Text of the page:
Special Olympics BC’s Healthy Athletes Screening Survey showed 29 per cent of caregivers said Healthy Athletes screenings have detected a medical concern that they were otherwise unaware of, and 77.8 per cent of caregivers have felt that attending a Healthy Athletes screening has helped them learn about health care.
Healthy Athletes screening disciplines in British Columbia
- Fit Feet
- Health Promotion
- Healthy Hearing
- Special Olympics-Lions Clubs International Opening Eyes
- Special Smiles
- Strong Minds, Strong Bodies
Additional year-round health programming
Building on Healthy Athletes, Special Olympics Programs are working on offering year-round inclusive health programming through the Healthy Communities initiative, taking the tenets of the Healthy Athletes events and including them into year-round programming and opportunities for athletes. The goal is to create networks of health and wellness organizations and health care providers so that all people with intellectual disabilities can achieve the same level of health and wellbeing as others in their community, where there is no “wrong door” through which someone with intellectual disabilities can walk.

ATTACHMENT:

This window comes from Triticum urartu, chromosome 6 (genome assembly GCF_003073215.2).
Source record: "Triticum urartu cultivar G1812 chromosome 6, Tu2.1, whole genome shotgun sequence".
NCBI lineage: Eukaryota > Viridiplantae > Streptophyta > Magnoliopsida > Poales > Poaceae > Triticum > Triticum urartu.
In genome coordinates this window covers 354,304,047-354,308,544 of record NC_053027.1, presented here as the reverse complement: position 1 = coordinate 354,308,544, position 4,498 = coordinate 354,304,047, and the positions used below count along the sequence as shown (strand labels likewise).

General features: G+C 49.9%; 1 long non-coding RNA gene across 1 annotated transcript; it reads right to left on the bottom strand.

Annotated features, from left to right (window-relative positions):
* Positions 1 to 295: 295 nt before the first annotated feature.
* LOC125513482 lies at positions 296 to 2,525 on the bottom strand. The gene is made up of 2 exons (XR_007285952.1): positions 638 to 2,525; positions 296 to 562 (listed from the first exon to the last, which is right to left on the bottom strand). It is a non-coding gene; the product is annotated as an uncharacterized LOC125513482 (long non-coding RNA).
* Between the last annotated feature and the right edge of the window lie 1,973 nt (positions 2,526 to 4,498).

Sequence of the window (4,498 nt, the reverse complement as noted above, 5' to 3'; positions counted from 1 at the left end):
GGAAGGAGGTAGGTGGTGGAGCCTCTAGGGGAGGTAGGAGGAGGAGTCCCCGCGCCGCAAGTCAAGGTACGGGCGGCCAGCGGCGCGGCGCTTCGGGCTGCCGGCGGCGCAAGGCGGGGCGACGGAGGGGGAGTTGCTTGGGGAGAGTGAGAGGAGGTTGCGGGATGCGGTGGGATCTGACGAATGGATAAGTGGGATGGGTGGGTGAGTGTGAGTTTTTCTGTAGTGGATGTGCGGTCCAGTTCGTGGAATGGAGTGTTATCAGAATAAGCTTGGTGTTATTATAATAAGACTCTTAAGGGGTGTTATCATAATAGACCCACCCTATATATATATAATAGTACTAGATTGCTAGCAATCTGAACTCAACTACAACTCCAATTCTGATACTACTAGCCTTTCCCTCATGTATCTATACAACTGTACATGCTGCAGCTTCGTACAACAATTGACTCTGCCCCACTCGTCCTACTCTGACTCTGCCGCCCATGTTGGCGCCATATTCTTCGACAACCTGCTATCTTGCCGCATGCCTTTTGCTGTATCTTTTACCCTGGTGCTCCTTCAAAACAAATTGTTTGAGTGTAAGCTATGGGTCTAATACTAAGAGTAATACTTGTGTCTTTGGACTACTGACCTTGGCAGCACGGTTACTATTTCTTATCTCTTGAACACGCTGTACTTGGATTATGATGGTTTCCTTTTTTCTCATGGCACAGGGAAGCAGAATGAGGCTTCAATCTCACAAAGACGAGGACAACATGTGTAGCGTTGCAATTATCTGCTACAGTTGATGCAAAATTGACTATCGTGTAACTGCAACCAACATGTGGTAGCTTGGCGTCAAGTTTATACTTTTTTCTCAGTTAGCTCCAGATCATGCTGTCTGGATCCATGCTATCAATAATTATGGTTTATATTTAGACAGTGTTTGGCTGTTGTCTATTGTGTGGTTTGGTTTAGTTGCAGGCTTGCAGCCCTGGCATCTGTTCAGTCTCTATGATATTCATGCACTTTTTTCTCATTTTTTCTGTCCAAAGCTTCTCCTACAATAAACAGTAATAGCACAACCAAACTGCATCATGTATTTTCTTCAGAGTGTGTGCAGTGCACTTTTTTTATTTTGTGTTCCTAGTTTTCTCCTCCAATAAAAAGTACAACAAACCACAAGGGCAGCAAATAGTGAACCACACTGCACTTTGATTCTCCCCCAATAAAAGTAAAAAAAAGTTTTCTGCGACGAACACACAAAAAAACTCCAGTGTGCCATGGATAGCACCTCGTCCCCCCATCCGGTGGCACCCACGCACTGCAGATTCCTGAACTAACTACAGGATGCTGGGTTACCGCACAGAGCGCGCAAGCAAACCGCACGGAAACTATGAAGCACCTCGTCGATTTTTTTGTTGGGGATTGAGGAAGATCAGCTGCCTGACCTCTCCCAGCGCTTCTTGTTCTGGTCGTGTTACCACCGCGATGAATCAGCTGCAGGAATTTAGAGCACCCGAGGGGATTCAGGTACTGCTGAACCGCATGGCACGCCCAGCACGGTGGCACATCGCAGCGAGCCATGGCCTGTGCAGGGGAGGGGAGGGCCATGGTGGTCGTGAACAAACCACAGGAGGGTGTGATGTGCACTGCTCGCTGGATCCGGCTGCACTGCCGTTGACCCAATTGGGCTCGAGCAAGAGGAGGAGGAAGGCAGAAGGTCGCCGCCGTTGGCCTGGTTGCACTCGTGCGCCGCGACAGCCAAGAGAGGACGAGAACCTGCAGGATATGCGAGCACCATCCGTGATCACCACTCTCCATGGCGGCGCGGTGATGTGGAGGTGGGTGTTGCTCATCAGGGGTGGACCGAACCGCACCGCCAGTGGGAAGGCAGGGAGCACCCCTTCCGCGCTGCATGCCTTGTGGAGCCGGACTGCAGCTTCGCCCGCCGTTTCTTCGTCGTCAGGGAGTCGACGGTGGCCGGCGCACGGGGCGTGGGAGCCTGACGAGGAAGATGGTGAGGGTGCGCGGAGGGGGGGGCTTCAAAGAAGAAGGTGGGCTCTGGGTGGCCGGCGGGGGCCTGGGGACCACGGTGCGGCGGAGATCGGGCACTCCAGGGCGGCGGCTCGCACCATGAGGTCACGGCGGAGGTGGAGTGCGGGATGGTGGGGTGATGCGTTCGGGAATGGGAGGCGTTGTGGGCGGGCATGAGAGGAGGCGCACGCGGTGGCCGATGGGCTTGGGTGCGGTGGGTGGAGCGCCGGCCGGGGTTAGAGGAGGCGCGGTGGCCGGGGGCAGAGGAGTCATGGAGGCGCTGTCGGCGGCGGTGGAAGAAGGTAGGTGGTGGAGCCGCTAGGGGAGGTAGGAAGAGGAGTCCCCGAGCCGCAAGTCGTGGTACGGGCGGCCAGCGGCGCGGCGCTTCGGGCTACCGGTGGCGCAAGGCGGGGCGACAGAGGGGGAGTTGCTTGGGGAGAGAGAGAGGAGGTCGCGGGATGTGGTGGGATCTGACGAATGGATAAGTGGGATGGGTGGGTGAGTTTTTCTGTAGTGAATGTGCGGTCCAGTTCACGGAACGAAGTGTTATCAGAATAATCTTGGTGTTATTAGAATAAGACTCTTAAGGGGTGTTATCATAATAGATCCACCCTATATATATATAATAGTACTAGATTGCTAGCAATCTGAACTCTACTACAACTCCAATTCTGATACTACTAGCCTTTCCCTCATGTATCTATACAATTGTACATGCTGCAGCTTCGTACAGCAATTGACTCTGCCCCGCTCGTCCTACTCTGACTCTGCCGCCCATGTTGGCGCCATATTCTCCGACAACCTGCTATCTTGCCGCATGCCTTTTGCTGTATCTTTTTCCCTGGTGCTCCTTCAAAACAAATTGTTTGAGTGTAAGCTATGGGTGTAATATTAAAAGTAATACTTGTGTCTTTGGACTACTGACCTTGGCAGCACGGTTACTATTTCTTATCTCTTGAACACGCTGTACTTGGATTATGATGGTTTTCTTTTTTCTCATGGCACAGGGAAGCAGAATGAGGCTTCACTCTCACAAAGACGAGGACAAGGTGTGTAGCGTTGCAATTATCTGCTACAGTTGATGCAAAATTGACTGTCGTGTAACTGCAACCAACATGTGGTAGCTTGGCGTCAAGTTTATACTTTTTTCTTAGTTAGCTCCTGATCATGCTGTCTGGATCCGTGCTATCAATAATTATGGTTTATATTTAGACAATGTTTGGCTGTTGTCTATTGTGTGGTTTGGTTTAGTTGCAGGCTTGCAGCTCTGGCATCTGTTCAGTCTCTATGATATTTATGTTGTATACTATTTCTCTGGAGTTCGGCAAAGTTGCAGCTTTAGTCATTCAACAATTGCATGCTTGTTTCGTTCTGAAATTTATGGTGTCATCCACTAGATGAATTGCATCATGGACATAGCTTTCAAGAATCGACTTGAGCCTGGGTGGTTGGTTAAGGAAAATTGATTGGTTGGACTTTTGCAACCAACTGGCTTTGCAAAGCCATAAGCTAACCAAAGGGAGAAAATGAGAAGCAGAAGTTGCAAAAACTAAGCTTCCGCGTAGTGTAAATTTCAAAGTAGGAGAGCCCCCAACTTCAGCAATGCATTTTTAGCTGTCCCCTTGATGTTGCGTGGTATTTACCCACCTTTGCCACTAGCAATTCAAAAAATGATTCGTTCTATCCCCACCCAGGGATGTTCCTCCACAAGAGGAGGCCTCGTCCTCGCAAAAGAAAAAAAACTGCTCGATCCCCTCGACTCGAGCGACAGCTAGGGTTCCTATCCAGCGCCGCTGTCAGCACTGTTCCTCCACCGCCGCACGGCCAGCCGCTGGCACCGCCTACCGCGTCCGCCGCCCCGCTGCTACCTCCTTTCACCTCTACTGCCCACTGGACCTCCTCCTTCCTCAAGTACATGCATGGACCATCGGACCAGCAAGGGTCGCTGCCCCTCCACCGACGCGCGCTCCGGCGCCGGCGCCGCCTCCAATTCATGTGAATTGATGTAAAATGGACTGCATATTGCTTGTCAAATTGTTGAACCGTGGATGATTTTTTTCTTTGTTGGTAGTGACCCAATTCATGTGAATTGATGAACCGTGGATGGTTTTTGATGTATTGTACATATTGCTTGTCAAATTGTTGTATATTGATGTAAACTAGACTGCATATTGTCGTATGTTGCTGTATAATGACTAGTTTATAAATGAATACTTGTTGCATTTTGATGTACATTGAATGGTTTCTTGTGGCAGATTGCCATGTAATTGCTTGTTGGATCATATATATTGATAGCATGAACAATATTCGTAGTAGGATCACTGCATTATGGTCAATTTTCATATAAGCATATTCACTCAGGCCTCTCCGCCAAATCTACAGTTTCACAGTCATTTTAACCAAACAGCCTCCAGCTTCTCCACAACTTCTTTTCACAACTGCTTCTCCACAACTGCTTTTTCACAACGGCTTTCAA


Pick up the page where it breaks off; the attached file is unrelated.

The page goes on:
Healthy Communities programming is made possible through a $25-million commitment to Special Olympics from the Golisano Foundation. Special Olympics BC is the recipient of a three-year Golisano Foundation Healthy Communities grant beginning in 2016, and we are working toward official recognition as a Special Olympics Healthy Community.